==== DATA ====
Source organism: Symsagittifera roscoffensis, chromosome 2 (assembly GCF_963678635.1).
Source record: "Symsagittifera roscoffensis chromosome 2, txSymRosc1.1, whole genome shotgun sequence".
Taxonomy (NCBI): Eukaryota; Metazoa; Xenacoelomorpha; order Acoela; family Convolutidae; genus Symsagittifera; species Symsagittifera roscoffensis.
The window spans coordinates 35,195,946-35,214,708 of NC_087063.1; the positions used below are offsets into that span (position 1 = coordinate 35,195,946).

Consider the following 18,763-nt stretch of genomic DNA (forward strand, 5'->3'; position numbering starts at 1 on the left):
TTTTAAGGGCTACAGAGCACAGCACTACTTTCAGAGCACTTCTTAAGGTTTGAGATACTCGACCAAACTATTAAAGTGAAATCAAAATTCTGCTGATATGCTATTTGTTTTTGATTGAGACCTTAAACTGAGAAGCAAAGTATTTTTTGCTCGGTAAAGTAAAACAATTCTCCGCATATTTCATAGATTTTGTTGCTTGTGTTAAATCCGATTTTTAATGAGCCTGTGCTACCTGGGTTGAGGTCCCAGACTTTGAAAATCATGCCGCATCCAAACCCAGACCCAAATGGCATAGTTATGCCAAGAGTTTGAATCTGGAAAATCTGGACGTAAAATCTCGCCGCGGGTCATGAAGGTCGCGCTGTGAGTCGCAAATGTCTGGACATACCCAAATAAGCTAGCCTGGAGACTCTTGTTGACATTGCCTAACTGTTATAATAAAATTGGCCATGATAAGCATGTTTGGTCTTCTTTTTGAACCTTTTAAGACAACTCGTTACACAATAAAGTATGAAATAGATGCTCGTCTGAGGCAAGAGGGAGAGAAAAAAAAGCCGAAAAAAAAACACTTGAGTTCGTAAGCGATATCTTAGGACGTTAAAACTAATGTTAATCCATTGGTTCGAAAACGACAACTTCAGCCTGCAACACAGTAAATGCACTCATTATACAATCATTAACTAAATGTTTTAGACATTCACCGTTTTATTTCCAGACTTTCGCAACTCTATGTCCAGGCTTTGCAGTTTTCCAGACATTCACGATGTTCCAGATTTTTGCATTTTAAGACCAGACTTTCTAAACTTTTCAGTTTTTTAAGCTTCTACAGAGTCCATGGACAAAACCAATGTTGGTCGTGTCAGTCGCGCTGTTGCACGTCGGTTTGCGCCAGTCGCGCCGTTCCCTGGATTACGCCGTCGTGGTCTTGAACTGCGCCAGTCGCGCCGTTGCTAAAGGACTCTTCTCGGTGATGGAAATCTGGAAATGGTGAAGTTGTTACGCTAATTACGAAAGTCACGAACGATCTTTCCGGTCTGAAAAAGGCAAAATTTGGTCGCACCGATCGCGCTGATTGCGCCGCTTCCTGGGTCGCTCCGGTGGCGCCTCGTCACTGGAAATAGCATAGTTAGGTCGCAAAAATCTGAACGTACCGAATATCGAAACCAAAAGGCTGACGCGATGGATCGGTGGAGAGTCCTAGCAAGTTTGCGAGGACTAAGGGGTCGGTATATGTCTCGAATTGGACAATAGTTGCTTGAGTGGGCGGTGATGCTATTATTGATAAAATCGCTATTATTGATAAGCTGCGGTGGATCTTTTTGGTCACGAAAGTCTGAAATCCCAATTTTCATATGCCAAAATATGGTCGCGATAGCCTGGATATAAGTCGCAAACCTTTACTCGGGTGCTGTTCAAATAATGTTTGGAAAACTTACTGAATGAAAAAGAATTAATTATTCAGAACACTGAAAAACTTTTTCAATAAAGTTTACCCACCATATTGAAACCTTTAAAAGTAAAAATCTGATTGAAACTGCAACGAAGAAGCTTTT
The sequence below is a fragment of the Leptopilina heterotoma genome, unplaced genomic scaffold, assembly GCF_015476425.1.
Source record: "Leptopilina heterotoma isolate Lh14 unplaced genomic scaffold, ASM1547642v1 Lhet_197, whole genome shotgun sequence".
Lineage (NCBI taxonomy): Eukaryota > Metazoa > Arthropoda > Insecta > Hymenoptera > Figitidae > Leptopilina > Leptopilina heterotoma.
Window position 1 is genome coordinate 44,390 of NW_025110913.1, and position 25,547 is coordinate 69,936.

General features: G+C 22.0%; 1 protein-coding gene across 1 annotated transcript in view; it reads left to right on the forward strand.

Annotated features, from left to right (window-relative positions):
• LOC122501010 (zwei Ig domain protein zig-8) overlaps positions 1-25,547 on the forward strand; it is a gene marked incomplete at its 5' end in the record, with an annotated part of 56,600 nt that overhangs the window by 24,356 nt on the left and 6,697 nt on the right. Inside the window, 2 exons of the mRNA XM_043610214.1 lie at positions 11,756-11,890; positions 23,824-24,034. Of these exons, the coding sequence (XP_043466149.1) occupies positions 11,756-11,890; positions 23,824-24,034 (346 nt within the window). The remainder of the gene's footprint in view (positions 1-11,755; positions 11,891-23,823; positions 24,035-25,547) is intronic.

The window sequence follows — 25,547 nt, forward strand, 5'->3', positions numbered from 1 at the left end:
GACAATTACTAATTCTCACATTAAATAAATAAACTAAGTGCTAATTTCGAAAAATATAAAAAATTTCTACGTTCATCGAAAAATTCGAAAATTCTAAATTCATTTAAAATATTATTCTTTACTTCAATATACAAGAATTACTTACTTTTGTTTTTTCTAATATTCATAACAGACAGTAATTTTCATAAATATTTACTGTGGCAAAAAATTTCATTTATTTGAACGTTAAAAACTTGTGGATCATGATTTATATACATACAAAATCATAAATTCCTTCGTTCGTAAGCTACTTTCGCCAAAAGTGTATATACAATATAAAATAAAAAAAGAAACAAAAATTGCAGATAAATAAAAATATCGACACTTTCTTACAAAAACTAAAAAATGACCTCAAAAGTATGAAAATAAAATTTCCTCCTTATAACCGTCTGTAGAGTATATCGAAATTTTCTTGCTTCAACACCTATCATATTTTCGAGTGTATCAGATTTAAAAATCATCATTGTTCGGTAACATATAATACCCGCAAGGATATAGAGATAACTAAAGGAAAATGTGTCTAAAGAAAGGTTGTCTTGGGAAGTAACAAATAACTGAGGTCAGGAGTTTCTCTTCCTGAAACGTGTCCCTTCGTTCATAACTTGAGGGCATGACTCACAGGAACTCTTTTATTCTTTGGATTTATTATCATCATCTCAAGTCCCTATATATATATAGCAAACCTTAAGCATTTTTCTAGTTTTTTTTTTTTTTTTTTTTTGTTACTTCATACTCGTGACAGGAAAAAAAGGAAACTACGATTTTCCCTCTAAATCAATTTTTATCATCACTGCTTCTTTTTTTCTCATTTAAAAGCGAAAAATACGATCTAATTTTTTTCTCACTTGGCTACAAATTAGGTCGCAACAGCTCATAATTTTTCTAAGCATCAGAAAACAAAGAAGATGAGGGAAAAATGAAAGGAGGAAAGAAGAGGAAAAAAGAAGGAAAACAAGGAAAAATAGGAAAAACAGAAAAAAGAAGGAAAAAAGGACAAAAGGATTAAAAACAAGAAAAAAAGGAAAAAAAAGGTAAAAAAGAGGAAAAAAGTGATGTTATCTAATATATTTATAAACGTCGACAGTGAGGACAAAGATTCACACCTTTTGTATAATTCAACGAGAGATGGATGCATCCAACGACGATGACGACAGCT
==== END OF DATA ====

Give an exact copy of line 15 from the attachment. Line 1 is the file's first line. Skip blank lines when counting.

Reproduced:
GACAATTACTAATTCTCACATTAAATAAATAAACTAAGTGCTAATTTCGAAAAATATAAAAAATTTCTACGTTCATCGAAAAATTCGAAAATTCTAAATTCATTTAAAATATTATTCTTTACTTCAATATACAAGAATTACTTACTTTTGTTTTTTCTAATATTCATAACAGACAGTAATTTTCATAAATATTTACTGTGGCAAAAAATTTCATTTATTTGAACGTTAAAAACTTGTGGATCATGATTTATATACATACAAAATCATAAATTCCTTCGTTCGTAAGCTACTTTCGCCAAAAGTGTATATACAATATAAAATAAAAAAAGAAACAAAAATTGCAGATAAATAAAAATATCGACACTTTCTTACAAAAACTAAAAAATGACCTCAAAAGTATGAAAATAAAATTTCCTCCTTATAACCGTCTGTAGAGTATATCGAAATTTTCTTGCTTCAACACCTATCATATTTTCGAGTGTATCAGATTTAAAAATCATCATTGTTCGGTAACATATAATACCCGCAAGGATATAGAGATAACTAAAGGAAAATGTGTCTAAAGAAAGGTTGTCTTGGGAAGTAACAAATAACTGAGGTCAGGAGTTTCTCTTCCTGAAACGTGTCCCTTCGTTCATAACTTGAGGGCATGACTCACAGGAACTCTTTTATTCTTTGGATTTATTATCATCATCTCAAGTCCCTATATATATATAGCAAACCTTAAGCATTTTTCTAGTTTTTTTTTTTTTTTTTTTTTGTTACTTCATACTCGTGACAGGAAAAAAAGGAAACTACGATTTTCCCTCTAAATCAATTTTTATCATCACTGCTTCTTTTTTTCTCATTTAAAAGCGAAAAATACGATCTAATTTTTTTCTCACTTGGCTACAAATTAGGTCGCAACAGCTCATAATTTTTCTAAGCATCAGAAAACAAAGAAGATGAGGGAAAAATGAAAGGAGGAAAGAAGAGGAAAAAAGAAGGAAAACAAGGAAAAATAGGAAAAACAGAAAAAAGAAGGAAAAAAGGACAAAAGGATTAAAAACAAGAAAAAAAGGAAAAAAAAGGTAAAAAAGAGGAAAAAAGTGATGTTATCTAATATATTTATAAACGTCGACAGTGAGGACAAAGATTCACACCTTTTGTATAATTCAACGAGAGATGGATGCATCCAACGACGATGACGACAGCT